Lottie Loves Nature

JANE CLARKE is the award-winning author of over 100 books for children, including picture books Gilbert the Great, Knight Time and Stuck in the Mud. Her latest books, the Lottie Loves Nature series, incorporate fun fiction stories with science and animal facts, and practical experiments, all designed to encourage an understanding and love for the natural world.

In this new Writing Starter, Jane gives some exciting ideas for writing a story using inspiration from the nature around us.


Lottie Loves Nature! She’s the star of my latest book series and she’s curious about every creature she meets. Lottie can often be found crawling around on her hands and knees, looking at something like an ant through her magnifying glass. I also love nature, and spending time outdoors, so here I invite you to try this writing exercise – to create a riddle about a creature. Any creature – mammal, reptile, amphibian, fish, insect… there are so many amazing creatures in the world to choose from!  Big or small, fierce or friendly, it doesn’t matter – but try to choose one you know a little bit about. My character Lottie loves to find out more about wildlife from her favourite TV nature show and by reading books, so if you have time to do a bit of research on your creature first, that’s great. But don’t worry. This writing exercise is not brain surgery, and no-one gets hurt if you get it wrong. As you’ll see there will be plenty of opportunity for crossings out!

First of all, start by making a mind map on a rough piece of paper – or in my case on a whiteboard. Put the name of your creature in the middle. Then draw lines from the centre to the answers to the questions I’m going to ask. As many lines as you like. You can skip a question if you don’t know the answer. I’ll do the first part with you to show you how it works. I’ve chosen a bumblebee because the second Lottie Loves Nature book is called Bee-Ware! and features a lot of bees. It’s a bumblebee rather than a honey bee because they are out early in the spring, buzzing around the garden.


So here are the questions. Answer them very quickly and briefly – simply write down the first thing that pops into your head. Don’t worry about spelling: 

  • Where would you find your creature? (I have just seen a bumblebee in my garden, so I will write down ‘in my garden’)
  • Where does it make its home? (a bumblebee lives in a nest. Your creature might live in a burrow, a lair, a den)
  • What does it look like?  (Think about things like hair, scales, fur, feathers, colours, spots, stripes, teeth, tail, legs, tail, tentacles etc.)
  • What noise does it make? (or is it silent?) Does the noise remind you of anything (perhaps a vacuum cleaner, a rocket taking off, a car engine…)
  • How does it move? (does it fly or swim, prowl, creep, gallop, slither, waddle?)
  • What does it eat and how does it eat it? (does it nibble, gobble, sip, munch, crunch?)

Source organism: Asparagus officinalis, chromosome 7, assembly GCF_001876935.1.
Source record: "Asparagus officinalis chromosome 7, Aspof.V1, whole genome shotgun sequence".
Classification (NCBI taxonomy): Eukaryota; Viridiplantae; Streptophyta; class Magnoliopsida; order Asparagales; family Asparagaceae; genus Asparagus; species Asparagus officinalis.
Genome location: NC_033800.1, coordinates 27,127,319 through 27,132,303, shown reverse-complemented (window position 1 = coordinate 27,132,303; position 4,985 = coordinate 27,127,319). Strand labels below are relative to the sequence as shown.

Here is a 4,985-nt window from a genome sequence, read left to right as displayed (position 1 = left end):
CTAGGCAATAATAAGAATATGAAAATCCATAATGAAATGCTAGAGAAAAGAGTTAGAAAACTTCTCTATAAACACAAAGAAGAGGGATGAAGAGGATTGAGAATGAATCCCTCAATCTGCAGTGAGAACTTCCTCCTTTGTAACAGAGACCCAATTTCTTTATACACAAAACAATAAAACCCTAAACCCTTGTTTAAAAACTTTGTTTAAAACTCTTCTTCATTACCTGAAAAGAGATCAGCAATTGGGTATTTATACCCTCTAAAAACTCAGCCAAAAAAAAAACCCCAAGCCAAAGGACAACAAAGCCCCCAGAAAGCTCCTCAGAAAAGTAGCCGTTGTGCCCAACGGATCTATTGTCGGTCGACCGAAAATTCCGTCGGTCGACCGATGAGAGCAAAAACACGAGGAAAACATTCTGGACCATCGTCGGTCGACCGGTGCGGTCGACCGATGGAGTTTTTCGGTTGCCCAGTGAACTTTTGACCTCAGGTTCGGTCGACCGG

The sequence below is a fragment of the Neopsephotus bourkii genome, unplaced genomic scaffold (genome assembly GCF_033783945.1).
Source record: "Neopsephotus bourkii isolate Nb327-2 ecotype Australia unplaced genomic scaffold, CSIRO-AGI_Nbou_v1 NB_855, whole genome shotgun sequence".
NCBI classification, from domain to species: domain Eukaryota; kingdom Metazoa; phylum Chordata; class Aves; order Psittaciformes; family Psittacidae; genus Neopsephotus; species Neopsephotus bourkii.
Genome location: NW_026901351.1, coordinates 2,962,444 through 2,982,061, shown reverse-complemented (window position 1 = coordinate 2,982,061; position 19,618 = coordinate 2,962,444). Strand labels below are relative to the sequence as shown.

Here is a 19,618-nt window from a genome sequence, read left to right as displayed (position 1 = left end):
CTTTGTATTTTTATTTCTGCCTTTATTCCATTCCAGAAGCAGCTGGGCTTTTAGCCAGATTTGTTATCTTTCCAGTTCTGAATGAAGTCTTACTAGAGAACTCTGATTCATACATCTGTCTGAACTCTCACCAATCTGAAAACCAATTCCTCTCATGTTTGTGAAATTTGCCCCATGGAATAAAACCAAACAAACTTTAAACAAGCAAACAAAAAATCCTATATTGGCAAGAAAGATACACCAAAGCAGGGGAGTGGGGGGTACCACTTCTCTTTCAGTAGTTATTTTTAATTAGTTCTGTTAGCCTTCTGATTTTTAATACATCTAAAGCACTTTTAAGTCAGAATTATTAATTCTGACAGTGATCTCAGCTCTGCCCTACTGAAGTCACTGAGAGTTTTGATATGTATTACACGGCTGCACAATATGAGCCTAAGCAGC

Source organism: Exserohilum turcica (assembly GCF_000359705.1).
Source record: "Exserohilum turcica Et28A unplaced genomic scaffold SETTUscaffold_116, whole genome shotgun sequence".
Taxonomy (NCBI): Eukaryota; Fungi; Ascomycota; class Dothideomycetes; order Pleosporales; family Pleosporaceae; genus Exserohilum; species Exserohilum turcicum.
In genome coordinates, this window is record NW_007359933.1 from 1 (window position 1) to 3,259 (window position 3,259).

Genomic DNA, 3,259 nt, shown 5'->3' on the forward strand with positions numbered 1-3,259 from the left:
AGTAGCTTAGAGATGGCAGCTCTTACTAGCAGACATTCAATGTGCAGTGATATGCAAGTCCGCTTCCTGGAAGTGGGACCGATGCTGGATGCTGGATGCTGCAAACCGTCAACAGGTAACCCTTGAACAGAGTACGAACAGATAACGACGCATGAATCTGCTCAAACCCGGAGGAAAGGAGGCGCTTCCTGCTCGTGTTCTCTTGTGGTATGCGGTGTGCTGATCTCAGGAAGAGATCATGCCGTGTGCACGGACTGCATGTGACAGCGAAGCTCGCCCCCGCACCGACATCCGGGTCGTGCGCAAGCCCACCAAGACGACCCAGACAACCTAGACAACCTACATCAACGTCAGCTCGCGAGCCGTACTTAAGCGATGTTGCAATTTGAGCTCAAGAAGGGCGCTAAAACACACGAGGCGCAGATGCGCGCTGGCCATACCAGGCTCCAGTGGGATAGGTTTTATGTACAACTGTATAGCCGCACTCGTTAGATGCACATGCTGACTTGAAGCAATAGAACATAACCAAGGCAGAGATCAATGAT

• What is it scared of?
  • What is scared of it?
  • What else do you know about it?

Okay, so now you should have something that looks a bit like this.


Now take another colour and see if you can add to your words or make them better. Try to think of interesting adjectives or add rhyming words, or pleasing sounds (older writers may know word tricks like alliteration and assonance). Maybe a comparison, e.g. say your creature is as big as… as small as… as slow as… as fast as (older writers, try a simile or metaphor, maybe a kenning). If you don’t know any of the technical terms, don’t worry!

You’ll end up with a lot of words and ideas!


Now, take a piece of paper and start writing your riddle (or if you are bursting to write a poem or a story do that instead!). Don’t try to use everything – just pick the best bits. Write each clue on a different line, like a poem. Remember not to give the name of your creature.

My riddle about a bumblebee turned out like this:

What am I?

You’ll find me in your garden,

striped with sunshine, 

dusted with pollen,

visiting your flowers,

lapping up nectar 

with my hairy tongue. 

Some people run when they hear me coming,

but I’m much too busy to sting you.

I’m a plump pollinator 

who serves a queen.

You can stop here, but I carried on using a lot of scrap paper and crossing things out:

Eventually, I ended up with this rhyming riddle:

What am I?  (Bumble Bee) by Jane Clarke

I’m striped with sunshine, and dusted with pollen,

I visit your flowers on short, stubby wings.

I’m busy, I’m buzzy,

I’m plump, round and fuzzy –

and you really need me to pollinate things!


Lottie loves nature

Congratulations on making your riddle. Read it out to your family or friends. Can they guess your amazing creature? I’m sure Lottie could!


Jane’s most recent young fiction series, Al’s Awesome Science and companion series Lottie Loves Nature are both published by Five Quills and illustrated by James Brown. Al’s Awesome Science titles have been recommended in the summer Reading Challenge three times and shortlisted for the STEAM children’s book prize. The Lottie Loves Nature series incorporates fun fiction stories with science and animal facts, and practical experiments, all designed to encourage an understanding and love for the natural world. Lottie Loves Nature: Bee-ware! was published in January 2021 and the third title in the series, Lottie Loves Nature: Bird Alert, will be released in August 2021. www.fivequills.co.uk